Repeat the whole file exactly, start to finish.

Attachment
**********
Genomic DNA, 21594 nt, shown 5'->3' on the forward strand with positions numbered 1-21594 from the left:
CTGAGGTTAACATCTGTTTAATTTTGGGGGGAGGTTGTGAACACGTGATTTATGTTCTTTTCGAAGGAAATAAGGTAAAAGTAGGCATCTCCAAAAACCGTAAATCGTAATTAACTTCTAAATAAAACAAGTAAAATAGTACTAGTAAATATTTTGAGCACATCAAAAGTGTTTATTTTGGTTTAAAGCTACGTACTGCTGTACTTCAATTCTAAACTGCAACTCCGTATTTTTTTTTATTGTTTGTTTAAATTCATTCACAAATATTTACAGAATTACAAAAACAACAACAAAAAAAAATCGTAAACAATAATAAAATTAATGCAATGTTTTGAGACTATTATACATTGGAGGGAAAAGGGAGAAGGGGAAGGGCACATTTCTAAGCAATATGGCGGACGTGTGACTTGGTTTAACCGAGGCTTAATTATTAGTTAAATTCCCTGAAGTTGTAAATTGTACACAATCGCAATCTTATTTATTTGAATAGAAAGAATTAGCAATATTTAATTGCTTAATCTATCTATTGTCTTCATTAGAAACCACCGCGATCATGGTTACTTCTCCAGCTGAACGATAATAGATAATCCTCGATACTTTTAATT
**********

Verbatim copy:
Genomic DNA, 21594 nt, shown 5'->3' on the forward strand with positions numbered 1-21594 from the left:
CTGAGGTTAACATCTGTTTAATTTTGGGGGGAGGTTGTGAACACGTGATTTATGTTCTTTTCGAAGGAAATAAGGTAAAAGTAGGCATCTCCAAAAACCGTAAATCGTAATTAACTTCTAAATAAAACAAGTAAAATAGTACTAGTAAATATTTTGAGCACATCAAAAGTGTTTATTTTGGTTTAAAGCTACGTACTGCTGTACTTCAATTCTAAACTGCAACTCCGTATTTTTTTTTATTGTTTGTTTAAATTCATTCACAAATATTTACAGAATTACAAAAACAACAACAAAAAAAAATCGTAAACAATAATAAAATTAATGCAATGTTTTGAGACTATTATACATTGGAGGGAAAAGGGAGAAGGGGAAGGGCACATTTCTAAGCAATATGGCGGACGTGTGACTTGGTTTAACCGAGGCTTAATTATTAGTTAAATTCCCTGAAGTTGTAAATTGTACACAATCGCAATCTTATTTATTTGAATAGAAAGAATTAGCAATATTTAATTGCTTAATCTATCTATTGTCTTCATTAGAAACCACCGCGATCATGGTTACTTCTCCAGCTGAACGATAATAGATAATCCTCGATACTTTTAATT